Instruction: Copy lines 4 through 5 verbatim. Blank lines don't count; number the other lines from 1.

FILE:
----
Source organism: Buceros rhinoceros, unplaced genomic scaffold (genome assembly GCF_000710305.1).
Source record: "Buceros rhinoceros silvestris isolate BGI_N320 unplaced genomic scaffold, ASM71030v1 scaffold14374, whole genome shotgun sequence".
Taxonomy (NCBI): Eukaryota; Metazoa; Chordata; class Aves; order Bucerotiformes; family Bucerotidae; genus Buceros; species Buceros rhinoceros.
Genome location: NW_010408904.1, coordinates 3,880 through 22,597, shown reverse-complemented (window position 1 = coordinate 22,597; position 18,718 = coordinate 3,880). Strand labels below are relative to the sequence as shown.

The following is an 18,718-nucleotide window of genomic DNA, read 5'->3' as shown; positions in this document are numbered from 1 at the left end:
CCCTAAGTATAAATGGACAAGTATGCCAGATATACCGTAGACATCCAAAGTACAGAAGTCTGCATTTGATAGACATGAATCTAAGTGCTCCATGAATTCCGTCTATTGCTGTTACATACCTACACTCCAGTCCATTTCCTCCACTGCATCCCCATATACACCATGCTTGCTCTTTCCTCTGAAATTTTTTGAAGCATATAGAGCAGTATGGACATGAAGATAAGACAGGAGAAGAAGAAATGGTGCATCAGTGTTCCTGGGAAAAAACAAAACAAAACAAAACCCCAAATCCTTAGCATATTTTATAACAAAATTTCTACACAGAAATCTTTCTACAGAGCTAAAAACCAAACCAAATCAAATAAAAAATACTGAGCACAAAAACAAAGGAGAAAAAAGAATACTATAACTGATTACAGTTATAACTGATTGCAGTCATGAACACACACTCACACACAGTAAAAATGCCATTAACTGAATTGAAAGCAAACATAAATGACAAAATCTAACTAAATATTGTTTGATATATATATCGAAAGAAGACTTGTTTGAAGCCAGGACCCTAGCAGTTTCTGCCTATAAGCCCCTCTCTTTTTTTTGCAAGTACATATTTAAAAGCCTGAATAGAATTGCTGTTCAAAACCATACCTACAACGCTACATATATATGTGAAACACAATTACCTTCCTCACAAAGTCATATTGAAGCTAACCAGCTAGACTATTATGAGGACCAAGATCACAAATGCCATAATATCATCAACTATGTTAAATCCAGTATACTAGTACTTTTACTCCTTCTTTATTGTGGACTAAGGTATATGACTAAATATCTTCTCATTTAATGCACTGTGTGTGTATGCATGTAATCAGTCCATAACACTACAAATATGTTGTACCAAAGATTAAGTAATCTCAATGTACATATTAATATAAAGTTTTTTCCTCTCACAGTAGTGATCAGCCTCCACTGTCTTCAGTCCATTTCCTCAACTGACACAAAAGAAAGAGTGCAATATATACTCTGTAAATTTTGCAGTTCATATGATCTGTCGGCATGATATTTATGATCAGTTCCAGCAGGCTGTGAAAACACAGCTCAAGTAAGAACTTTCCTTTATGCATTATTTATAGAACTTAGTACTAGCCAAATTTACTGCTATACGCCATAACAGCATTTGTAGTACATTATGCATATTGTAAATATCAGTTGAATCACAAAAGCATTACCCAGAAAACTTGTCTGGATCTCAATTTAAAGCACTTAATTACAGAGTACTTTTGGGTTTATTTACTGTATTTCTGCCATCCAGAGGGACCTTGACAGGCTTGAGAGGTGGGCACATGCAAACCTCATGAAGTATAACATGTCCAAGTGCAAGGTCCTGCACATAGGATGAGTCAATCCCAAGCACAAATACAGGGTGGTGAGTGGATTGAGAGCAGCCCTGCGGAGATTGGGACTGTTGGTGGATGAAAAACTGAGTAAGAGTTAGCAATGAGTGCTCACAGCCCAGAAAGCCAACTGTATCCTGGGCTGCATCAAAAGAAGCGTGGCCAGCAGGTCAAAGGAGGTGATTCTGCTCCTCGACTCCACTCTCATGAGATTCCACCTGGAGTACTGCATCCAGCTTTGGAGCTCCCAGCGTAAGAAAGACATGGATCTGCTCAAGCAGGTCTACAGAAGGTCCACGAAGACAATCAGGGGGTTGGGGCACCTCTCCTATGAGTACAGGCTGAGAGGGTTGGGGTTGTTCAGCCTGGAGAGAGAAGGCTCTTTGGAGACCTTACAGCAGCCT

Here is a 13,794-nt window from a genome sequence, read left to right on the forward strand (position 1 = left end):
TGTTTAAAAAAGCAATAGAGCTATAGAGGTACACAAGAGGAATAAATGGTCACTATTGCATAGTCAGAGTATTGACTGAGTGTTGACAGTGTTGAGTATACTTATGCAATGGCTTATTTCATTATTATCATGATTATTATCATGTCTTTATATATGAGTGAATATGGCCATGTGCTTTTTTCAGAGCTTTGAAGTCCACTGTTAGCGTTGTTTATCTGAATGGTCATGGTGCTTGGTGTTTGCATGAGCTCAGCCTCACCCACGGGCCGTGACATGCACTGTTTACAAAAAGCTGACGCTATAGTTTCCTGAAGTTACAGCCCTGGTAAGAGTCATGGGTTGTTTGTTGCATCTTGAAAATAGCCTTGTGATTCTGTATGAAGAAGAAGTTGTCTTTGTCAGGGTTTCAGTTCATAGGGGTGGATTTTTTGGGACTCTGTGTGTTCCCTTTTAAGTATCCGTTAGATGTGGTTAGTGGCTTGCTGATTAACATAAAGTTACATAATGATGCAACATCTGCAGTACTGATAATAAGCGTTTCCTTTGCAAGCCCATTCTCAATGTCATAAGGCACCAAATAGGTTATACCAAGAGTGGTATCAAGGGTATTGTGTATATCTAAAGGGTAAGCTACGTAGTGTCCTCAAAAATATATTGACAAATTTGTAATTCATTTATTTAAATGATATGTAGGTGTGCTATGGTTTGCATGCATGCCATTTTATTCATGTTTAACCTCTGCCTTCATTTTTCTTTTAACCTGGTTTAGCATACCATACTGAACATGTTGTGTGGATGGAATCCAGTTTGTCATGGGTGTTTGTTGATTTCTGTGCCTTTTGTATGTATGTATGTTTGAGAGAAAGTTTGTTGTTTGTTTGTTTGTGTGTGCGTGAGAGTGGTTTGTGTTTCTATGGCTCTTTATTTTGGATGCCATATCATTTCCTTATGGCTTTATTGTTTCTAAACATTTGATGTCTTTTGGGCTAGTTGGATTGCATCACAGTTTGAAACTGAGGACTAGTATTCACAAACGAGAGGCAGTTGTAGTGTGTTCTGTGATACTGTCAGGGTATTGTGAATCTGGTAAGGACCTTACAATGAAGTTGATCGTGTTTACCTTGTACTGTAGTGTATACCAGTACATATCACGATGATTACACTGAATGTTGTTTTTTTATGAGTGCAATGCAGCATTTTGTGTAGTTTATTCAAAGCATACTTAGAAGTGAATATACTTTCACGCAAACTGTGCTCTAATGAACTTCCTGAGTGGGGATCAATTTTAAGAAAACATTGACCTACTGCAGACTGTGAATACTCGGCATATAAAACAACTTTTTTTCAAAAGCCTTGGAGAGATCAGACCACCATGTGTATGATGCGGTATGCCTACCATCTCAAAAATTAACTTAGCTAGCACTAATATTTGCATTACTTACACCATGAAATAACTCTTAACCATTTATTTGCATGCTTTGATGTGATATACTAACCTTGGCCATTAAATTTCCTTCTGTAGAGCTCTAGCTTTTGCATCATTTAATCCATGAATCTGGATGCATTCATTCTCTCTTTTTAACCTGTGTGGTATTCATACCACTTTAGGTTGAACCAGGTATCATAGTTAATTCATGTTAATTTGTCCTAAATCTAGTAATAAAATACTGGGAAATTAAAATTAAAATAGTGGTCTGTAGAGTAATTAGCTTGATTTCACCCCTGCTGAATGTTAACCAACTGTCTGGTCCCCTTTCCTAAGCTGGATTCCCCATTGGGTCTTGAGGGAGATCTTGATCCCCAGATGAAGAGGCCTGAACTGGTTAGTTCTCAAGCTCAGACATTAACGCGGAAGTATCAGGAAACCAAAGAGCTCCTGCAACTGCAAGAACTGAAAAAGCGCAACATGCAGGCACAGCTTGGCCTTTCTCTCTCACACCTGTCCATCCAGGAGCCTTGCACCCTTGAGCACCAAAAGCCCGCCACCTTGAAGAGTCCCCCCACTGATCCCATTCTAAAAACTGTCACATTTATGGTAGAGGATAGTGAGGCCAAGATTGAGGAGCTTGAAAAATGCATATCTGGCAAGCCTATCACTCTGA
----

Genome location: NW_010408904.1, coordinates 3,880 through 22,597, shown reverse-complemented (window position 1 = coordinate 22,597; position 18,718 = coordinate 3,880). Strand labels below are relative to the sequence as shown.

The following is an 18,718-nucleotide window of genomic DNA, read 5'->3' as shown; positions in this document are numbered from 1 at the left end: